As the 2018 World Cup swiftly approaches kick-off, it presents plenty of opportunity to reach fans effectively.

From our latest research, here are the top four insights into this cohort that every marketer should know.

1. 62% of World Cup fans are privacy-conscious.

With data privacy gaining more importance, it goes without saying that brands need to keep this front and center and ensure they don’t misuse personal data. And when it comes to targeting World Cup fans, this is even more essential.

62% of this audience describe themselves as privacy-conscious, highlighting this as a key trait.

This is a particularly important insight to consider when it comes to programmatic advertising. Brands need to ensure their targeting is on point, and avoid misuse of audience data.

Key takeaway: Practice transparency and respect personal data.

2. 65% are brand followers.

With over half of World Cup fans following their favorite brands on social, it’s clear that in order to reach this audience, a consistent and consumer-centric online strategy is key.

Here are some pointers on how to do it:

  • Produce valuable and entertaining content.
  • Run relevant promotions to encourage advocacy.
  • Engage on social media by communicating directly with followers.
  • Jump on relevant news stories as they happen.

Key takeaway: Have the kind of social media presence your target audience expects.

3. 41% watched sports coverage or highlights on their mobile last month.

World Cup fans are a highly mobile-focused audience, proving the need for brands to ensure they’re mobile-friendly.

If you’re targeting this cohort, ensure your campaigns are optimized for mobile, and look at the opportunities for on-the-go content.

Key takeaway: When designing your campaigns and online presence, think mobile.

Brand Spotlight: Adidas – ‘First Never Follows’

Global sports brand, Adidas, is no stranger to marketing innovation. With its 2016 campaign, ‘First Never Follows’, it made use of real-time news and social video to get results.

During a time when rumors were circulating of French player Paul Pogba’s return to Manchester United, the most expensive soccer transfer in history, Adidas presented the story.

As part of an extensive cross-channel effort, the first campaign video hinting at the transfer was uploaded on social media by brand advocate, and popular grime artist, Stormzy. It was quickly deleted, leading to high engagement rates as fans tried to solve the mystery of what it was all about.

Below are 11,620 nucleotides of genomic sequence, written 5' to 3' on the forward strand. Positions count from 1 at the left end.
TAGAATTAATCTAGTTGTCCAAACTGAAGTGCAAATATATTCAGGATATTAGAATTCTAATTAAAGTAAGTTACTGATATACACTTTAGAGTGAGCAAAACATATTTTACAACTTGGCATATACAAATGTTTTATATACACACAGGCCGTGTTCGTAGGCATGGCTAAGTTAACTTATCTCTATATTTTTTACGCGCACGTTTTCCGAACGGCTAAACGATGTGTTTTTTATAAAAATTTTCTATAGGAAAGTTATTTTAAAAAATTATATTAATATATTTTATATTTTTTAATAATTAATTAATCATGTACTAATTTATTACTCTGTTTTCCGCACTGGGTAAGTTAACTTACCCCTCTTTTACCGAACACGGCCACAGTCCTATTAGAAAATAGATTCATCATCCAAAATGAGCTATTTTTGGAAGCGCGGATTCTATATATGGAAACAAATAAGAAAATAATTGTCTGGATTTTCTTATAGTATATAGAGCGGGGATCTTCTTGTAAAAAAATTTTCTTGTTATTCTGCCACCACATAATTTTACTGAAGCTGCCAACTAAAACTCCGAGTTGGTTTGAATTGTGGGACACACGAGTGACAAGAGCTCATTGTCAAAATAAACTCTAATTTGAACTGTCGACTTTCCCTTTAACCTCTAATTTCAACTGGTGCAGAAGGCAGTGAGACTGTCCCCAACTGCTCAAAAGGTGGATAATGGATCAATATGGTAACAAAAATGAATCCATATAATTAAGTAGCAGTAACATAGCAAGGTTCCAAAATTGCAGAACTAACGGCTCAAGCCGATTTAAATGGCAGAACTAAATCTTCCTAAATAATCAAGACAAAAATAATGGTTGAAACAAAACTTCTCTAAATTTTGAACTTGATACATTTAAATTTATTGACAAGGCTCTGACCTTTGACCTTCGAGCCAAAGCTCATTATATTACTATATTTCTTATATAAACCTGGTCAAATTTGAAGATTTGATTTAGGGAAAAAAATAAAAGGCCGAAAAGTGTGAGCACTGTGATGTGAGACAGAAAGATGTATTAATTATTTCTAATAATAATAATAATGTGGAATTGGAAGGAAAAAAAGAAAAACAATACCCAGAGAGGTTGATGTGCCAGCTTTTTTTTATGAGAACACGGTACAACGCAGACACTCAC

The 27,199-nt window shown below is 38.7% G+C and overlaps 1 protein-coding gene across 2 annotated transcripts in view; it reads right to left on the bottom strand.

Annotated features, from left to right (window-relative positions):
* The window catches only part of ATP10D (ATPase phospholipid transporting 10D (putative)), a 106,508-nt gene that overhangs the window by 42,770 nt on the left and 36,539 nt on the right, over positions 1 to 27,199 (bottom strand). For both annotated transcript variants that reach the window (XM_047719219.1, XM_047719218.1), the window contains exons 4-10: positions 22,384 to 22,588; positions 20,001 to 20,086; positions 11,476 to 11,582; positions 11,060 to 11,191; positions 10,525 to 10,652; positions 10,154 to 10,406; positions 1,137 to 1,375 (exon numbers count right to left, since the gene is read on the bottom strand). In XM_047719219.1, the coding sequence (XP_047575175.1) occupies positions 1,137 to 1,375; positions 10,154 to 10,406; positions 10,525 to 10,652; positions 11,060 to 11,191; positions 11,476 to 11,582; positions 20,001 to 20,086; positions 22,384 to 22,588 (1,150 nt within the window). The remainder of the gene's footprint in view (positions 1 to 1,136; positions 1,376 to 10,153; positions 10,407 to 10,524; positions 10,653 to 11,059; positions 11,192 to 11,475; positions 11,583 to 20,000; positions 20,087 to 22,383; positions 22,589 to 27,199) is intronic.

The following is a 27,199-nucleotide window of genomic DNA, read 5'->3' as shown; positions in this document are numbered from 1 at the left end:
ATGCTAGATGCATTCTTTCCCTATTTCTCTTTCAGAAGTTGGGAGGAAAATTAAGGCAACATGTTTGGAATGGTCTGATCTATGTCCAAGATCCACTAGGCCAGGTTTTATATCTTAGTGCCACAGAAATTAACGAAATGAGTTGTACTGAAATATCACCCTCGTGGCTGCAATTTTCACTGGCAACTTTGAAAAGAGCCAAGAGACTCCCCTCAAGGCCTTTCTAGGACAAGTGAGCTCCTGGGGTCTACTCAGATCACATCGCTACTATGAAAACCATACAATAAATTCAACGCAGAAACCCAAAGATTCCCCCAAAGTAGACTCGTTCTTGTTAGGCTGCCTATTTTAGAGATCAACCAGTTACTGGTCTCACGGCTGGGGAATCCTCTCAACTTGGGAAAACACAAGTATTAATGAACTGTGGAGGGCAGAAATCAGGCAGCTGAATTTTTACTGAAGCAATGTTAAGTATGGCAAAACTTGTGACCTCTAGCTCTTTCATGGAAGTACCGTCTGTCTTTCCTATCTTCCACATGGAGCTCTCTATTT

The campaign uses humor, cool visuals and references to gaming and social media to put the consumer (and ultimately the product) in focus, ending with the message: ‘You be you.’

Having generated over 30m video views and 400 news articles, it proved to be a message and approach that resonated with its target audience.

4. 51% use social media while watching TV.

Second-screening is becoming more commonplace, giving brands an opportunity to take advantage of this time spent across channels and devices.

Your social strategy can compliment broadcast TV, potentially with campaigns that hook onto matches and TV content you know your target audience is interested in.

Key takeaway: Second-screening is your friend. Look into how you can combine TV content with your social and engagement strategy.

Brand Spotlight: Netflix – ‘Stranger Things’

Netflix original show, Stranger Things, is a runaway hit with lots of ‘80s flavor. It’s highly popular across generations, especially Gen Z and millennials.

When marketing the first and second seasons, Netflix didn’t shy away from trying something a bit different.

Knowing their target audience were keen social media users, the video streaming giant created immersive, cross-channel experiences in the run-up to both seasons’ release dates.

Some highlights of the campaigns were:

A VR 360-degree experience on YouTube, allowing the user to explore the home of one of the characters.

A series of ‘hidden camera’ videos, giving viewers a look into the sinister corporation at the heart of the story, with a suitably eerie feel.

A Facebook lens, making the most of the then-new camera effect, as well as the first-ever Snapchat World Lens.

With these campaigns, Netflix proved that TV and social can complement one another, once you know where your target consumers spend their time, and why.

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